The government had announced the Merchandise Export India Scheme (MEIS) in 2015 when the current FTP was rolled out, merging five different schemes and greatly increasing the budgetary allocation to it.

With most key programs already announced, the next five-year Foreign Trade Policy (FTP) is unlikely to roll out a full-scale program involving substantial tax incentives for exporters this time around, sources told FE. . The government’s plan to replace the current law on special economic zones with a new one, in order to make these duty-free enclaves more attractive to investors, could also be announced separately. The new FTP should come into force from April 1, unless the validity of the existing one – already extended by two years as a result of the pandemic – is extended again.

It will be a break with the past. The government had announced the Merchandise Export India Scheme (MEIS) in 2015 when the current FTP was rolled out, merging five different schemes and greatly increasing the budgetary allocation to it. It had allocated up to Rs 39,097 crore to exporters under the MEIS for the pre-pandemic year (FY20). This scheme was replaced by the Duties and Taxes on Exported Products Remission Program (RoDTEP) from January 2021.

Nevertheless, the Ministry of Commerce could revamp the Service Exports from India Scheme (SEIS) to cover more businesses, especially MSMEs, or announce a new scheme in the FTP to replace it. In addition, it will focus on easing the compliance burden on exporters, revising various registration and licensing requirements, and putting in place a “New Era Facilitation Framework” to help push through exports to $1 trillion by FY28 from $400 billion this fiscal year, one of the sources mentioned.

Already, the government has earmarked Rs 21,340 crore for duty free programs for exporters like RoDTEP and RoSCTL in the FY23 budget. from that intended for service exporters. As such, Trade and Industry Minister Piyush Goyal has repeatedly urged exporters to avoid the crutches of subsidies and boost their competitiveness, which would be key to achieving sustainable export growth.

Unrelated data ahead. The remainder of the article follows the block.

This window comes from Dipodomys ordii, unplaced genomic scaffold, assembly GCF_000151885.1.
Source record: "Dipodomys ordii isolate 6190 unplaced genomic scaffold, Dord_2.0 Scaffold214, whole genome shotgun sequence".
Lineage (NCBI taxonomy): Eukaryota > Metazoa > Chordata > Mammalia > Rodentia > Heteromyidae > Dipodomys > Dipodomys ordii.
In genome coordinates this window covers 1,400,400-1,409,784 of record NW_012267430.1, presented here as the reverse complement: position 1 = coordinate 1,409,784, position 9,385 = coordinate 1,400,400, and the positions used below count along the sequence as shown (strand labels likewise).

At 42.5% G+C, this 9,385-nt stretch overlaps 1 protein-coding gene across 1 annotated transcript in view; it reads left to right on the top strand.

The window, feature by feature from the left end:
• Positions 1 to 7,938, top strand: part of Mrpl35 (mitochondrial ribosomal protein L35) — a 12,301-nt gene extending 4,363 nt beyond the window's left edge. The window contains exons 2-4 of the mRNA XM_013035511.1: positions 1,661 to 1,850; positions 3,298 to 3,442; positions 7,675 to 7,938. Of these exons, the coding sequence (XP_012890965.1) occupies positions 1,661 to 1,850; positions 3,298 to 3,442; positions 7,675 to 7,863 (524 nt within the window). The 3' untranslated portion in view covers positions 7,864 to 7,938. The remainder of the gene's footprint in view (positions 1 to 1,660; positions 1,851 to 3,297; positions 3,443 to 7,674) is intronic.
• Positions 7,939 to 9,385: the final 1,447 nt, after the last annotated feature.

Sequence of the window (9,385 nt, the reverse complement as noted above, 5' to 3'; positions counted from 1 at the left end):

Since the FTP is designed in the wake of the Covid-19 outbreak, it would focus on ensuring India’s greater integration with the global supply chain and reducing its costs. high logistics. Moreover, the Atmanirbhar Bharat initiative will find proper expression in politics, the sources say. Already, the Commerce Department has set a target to cut India’s high logistics costs – long blamed for eroding exporters’ competitiveness – by up to five percentage points over the next five years from 13. -14% current gross domestic product (GDP).

The new policy will come at a time when exports are looking to benefit from an industrial recovery in advanced economies. High international commodity prices and the acceleration of domestic manufacturing due to production-related incentive programs are also expected to improve export prospects. Yet, for the lofty $1 trillion goal to be met, the government will need to address the usual structural problems, including high logistics costs, repay levies on inputs consumed in exports on time, and quickly firm up free trade agreements. trade with key markets, exporters mentioned. The FTP, along with other initiatives by the Department of Trade and Industry, will pave the way for a “great leap in exports”, another source said.

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